Big data ingratiates into everyday life
To many, the future of big data remains relatively abstract - a great deal of consumers are taking the discussion on cloud computing hosting on a day-by-day basis instead of the long term, but the work of a few forward-thinking minds is changing all of this. In fact, the future of big data is being determined by using the technology itself to take stock of where society and technology are today to better predict where they will be in ten years and beyond.
Joshua Rothman, a writer for the New Yorker, wrote a recent report on the new book "Social Physics" by Alex Pentland, which uses big data to evaluate today's office culture and how changes in technology will alters these daily procedures in the near future. Pentland described research conducted on the social habits of certain industries, and how big data could be maximized to harness their productivity - he paid special attention to the work habits of a Bank of America call center.
"The mystery to be solved, in this environment of extreme solitude, was why different teams of operators handled their calls at different speeds," Rothman relayed. "Pentland found that, of the four twenty-person teams he tracked, the ones with the fastest 'average call handling time,' or A.H.T., were also the most social."
With this in mind, further options for including big data in the social lives of workers became a prominent theme in his book, including speculation on how it will be able to keep professional conversations focused and employees on task. Though the future remains to be seen, Pentland's ideas demonstrate just how ingratiated the technology will become in our professional and personal lives in the years to come.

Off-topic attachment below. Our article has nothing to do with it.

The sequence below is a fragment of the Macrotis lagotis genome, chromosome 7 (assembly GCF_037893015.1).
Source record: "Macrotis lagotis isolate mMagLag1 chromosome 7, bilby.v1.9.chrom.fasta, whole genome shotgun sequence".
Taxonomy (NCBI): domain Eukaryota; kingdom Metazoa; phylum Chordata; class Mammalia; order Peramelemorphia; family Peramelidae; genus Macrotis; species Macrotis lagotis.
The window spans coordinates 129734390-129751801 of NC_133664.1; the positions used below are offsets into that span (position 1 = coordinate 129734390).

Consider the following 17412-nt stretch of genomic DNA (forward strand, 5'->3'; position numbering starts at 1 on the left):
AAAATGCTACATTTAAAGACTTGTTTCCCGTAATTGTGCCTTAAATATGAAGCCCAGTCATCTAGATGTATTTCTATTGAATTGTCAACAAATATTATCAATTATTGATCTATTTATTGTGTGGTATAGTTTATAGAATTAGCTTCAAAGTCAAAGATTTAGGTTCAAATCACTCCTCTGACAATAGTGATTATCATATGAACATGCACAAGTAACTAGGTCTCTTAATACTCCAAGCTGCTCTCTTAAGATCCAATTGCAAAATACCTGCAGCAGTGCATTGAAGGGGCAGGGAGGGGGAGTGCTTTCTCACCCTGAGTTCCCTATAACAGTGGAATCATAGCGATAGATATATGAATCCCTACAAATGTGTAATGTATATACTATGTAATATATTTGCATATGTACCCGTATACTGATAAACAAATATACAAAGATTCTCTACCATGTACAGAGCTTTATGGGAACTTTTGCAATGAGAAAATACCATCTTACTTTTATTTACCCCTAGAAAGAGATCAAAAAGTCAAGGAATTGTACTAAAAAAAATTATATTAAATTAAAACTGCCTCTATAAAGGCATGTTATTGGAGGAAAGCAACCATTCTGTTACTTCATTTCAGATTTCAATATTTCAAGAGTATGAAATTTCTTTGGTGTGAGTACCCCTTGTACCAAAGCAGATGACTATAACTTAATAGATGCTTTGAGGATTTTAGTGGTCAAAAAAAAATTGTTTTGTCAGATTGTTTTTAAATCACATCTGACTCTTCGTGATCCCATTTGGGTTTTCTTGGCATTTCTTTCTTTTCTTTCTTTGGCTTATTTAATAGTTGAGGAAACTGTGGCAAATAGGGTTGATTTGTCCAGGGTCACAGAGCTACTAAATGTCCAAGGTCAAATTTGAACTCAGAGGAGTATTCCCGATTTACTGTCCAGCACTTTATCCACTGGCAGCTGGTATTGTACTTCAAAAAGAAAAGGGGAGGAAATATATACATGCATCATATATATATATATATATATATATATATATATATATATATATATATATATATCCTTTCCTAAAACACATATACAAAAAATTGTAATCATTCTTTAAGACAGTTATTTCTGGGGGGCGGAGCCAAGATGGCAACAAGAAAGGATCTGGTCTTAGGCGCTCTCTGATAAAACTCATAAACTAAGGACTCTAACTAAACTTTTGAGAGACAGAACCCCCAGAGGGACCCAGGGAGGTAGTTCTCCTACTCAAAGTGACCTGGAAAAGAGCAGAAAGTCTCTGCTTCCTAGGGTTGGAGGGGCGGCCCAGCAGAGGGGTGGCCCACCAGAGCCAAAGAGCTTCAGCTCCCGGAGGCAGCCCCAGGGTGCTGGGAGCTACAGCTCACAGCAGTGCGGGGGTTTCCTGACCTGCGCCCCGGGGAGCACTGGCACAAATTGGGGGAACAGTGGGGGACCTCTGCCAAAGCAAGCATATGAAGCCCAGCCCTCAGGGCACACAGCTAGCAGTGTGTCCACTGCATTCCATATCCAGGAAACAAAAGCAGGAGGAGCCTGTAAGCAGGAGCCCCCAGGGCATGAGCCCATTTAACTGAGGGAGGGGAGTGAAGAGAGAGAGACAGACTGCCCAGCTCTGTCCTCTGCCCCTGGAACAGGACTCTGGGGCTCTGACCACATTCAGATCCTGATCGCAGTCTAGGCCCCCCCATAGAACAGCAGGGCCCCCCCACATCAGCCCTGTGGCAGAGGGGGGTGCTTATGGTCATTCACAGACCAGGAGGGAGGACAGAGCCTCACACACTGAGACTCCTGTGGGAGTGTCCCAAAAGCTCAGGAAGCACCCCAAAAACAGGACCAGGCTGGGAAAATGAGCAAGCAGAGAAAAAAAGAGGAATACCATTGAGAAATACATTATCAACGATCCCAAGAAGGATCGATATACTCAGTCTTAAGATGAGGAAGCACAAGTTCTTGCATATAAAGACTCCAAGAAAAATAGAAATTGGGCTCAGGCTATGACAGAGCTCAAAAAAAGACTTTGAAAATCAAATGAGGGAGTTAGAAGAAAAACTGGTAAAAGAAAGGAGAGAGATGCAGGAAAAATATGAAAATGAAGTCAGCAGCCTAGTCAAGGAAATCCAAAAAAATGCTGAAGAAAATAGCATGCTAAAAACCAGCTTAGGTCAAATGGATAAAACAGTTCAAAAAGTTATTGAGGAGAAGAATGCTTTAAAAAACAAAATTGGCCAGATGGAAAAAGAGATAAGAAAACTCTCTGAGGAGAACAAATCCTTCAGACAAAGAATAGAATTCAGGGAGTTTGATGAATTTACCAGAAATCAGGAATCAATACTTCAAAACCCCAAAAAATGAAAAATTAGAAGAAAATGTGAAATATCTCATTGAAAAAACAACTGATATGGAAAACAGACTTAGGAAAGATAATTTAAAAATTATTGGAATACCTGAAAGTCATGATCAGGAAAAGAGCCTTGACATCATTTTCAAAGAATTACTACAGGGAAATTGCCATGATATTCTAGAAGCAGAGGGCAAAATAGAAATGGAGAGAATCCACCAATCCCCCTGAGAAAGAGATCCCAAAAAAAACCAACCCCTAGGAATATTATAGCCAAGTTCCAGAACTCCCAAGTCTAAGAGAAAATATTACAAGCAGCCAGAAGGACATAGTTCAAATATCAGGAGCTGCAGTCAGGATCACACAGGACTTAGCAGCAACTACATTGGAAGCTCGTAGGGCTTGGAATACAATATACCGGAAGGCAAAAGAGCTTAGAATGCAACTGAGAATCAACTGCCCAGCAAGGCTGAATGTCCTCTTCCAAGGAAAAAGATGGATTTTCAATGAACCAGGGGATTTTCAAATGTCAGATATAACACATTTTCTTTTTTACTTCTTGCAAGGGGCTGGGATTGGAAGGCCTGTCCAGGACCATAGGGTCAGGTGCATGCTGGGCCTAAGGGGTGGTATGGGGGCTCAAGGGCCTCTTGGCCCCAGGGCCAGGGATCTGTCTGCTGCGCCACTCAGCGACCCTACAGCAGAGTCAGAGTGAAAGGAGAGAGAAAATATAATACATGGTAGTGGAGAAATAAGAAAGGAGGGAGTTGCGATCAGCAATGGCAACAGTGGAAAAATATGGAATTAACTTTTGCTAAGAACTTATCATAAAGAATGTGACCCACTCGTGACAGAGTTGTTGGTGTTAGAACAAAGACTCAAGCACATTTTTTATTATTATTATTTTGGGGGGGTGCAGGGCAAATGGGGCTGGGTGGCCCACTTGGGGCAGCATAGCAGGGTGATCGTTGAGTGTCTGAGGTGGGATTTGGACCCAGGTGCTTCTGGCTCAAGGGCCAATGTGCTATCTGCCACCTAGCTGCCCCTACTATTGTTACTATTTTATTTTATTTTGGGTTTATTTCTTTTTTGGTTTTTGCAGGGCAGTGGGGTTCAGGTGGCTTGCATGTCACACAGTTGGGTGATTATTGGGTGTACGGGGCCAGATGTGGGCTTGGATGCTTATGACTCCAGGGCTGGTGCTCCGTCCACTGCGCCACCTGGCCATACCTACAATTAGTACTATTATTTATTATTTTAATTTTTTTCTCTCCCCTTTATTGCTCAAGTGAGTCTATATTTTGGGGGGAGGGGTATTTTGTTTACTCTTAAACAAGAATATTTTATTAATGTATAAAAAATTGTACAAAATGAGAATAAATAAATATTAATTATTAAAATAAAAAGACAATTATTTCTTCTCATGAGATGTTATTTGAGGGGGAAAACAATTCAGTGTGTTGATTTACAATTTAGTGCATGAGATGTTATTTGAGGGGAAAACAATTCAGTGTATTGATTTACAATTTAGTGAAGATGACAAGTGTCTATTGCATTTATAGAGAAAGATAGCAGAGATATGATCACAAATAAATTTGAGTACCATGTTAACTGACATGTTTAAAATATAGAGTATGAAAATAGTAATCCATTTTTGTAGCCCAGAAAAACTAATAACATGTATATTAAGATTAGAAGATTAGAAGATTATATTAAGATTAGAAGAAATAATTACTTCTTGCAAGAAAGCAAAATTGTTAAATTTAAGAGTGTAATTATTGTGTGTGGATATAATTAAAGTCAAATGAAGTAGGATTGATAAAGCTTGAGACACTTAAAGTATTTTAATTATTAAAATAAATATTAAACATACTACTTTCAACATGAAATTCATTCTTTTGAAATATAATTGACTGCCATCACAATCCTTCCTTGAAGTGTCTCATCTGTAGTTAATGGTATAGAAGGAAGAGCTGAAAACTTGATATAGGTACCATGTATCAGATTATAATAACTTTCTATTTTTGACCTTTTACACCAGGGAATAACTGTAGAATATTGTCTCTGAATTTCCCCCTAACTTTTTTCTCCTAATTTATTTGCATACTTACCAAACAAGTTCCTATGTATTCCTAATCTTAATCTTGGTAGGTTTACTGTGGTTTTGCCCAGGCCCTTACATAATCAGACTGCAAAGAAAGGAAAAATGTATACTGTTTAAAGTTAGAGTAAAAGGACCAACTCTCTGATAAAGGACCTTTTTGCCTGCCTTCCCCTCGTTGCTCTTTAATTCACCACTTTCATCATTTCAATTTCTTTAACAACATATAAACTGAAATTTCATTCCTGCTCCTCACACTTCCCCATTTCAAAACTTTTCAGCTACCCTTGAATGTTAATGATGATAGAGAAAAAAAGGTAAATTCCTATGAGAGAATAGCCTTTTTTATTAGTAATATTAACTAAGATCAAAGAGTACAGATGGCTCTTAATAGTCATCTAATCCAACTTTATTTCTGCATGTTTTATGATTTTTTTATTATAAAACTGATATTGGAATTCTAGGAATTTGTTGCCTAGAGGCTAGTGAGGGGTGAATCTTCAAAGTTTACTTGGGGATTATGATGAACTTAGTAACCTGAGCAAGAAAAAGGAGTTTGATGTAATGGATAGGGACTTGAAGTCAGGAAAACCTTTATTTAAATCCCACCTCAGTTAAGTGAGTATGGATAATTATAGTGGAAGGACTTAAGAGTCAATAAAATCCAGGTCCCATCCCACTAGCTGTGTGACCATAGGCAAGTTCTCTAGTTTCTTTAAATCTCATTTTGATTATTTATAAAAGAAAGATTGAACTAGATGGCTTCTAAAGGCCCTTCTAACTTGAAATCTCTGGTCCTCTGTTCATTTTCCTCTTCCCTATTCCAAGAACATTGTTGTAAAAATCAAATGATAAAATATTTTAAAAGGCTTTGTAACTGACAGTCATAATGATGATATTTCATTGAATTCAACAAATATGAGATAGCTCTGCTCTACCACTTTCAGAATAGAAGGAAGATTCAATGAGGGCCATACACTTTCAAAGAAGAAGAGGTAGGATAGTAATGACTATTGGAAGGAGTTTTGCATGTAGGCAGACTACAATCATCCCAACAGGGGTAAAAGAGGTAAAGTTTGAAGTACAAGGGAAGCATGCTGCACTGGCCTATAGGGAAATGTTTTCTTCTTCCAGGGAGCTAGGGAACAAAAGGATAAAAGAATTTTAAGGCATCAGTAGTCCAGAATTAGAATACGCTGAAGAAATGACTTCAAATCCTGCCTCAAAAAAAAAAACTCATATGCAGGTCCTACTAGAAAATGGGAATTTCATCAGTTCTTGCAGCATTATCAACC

Organizing big data to maximize its usefulness
For companies that digitize and remotely store large amounts of data using cloud hosting services, an Achilles' heel is often the inability to organize information by type and relevance before crucial documents are lost in the shuffle, further complicating an already vast system. According to a recent report from Bloomberg's Jordan Robertson, such is exactly the case for the U.S. National Security Agency, which continues to use cloud infrastructure and dedicated hosting to prevent another incident like the Edward Snowden catastrophe of 2013.
"Why wouldn't businesses put their big data to work?" Robertson asked in his piece. "Some companies, especially older ones, aren't in the habit of making big decisions quickly and frequently, which encourages a slower collect-and-wait approach to data, said Billy Bosworth, chief executive of DataStax, a database-software company."
This approach to making use of cloud hosting hasn't proved efficient for the NSA, as evidenced by numerous complaints from employees - however, some big data services provide the necessary support to help a company build their system instead of simply granting the space for storage. If your business is looking into the cloud to address your information overload, you're not alone, but the only way to take your big data system into the future is to ensure there is order and user-friendliness to maximize the service's positive attributes.
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